Though the recent iPhone 3.1 update added support for protecting against phishing sites, there were concerns that it didn’t catch any. But, as it turns out, that’s mainly because activating the feature requires a few more steps that most users didn’t know about.
“Safari’s anti-phishing database is downloaded while the user charges their phone in order to protect battery life and ensure there aren’t any additional data fees,” Apple spokesman, Bill Evans, told The Loop.
This would suggest, among other things, that the anti-phishing database is stored locally on the iPhone. Presumably, it can be updated over the network after that initial download—otherwise it would be fairly useless against phishing sites, which sprout up with tremendous frequency. Apple’s employed a similar technique in the Mac version of Safari, which works with Google’s Safe Browsing system.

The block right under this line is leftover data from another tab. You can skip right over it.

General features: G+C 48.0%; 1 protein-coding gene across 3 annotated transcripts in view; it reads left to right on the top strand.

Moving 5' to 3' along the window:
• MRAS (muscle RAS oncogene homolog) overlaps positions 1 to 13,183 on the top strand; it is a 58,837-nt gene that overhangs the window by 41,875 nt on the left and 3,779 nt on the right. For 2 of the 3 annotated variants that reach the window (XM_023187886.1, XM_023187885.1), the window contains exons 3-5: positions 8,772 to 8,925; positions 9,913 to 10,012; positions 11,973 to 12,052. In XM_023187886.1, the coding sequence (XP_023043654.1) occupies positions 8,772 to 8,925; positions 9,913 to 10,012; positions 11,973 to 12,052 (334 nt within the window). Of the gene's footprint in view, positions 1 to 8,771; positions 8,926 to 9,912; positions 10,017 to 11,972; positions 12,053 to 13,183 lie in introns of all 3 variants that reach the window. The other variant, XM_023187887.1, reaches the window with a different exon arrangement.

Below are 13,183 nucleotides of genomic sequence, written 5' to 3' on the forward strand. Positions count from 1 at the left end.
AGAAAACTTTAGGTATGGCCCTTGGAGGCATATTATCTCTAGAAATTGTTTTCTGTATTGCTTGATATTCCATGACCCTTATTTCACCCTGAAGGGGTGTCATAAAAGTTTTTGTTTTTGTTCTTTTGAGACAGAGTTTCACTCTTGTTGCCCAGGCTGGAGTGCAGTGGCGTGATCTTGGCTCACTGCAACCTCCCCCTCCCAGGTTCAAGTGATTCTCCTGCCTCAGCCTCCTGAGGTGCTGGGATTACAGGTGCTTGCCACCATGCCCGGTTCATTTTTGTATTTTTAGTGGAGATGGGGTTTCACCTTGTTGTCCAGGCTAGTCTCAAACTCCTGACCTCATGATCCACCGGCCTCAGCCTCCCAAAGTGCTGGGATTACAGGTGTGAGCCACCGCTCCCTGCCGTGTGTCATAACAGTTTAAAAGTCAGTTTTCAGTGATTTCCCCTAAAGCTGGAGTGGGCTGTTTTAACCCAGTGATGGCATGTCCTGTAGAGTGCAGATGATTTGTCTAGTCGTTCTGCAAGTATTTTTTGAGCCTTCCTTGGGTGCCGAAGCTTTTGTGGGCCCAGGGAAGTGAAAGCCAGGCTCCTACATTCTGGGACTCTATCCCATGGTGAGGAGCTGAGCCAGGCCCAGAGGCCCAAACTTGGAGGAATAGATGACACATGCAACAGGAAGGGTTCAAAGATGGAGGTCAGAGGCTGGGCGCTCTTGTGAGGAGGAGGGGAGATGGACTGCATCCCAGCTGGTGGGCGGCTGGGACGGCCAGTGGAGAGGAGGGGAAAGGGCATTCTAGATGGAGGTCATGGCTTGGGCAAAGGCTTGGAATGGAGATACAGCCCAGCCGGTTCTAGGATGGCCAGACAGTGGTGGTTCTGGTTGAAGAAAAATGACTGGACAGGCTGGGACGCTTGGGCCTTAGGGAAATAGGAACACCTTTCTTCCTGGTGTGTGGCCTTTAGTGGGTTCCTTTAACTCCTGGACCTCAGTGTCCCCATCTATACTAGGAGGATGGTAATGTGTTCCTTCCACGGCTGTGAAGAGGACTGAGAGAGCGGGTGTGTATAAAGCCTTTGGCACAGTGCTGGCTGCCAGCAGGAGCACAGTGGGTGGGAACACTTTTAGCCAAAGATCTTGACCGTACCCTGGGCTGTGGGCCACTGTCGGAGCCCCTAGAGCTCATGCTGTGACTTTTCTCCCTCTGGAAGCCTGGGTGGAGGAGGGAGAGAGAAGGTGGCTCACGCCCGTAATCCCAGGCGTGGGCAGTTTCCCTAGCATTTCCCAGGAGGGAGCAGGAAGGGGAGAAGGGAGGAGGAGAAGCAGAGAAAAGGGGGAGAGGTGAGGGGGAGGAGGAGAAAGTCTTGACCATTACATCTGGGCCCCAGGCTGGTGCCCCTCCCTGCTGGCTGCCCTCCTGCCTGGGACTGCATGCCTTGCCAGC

In order to take full advantage of the anti-phishing software, Apple recomends launching Safari on iPhone 3.1 on a Wi-Fi network, and then charging the phone with the screen off. The need for this extra step to download the database would probably explain why we noted such irregular results when investigating this feature. However, Apple doesn’t clarify this procedure on its support Web site or in the iPhone’s manual, which could lead to user confusion.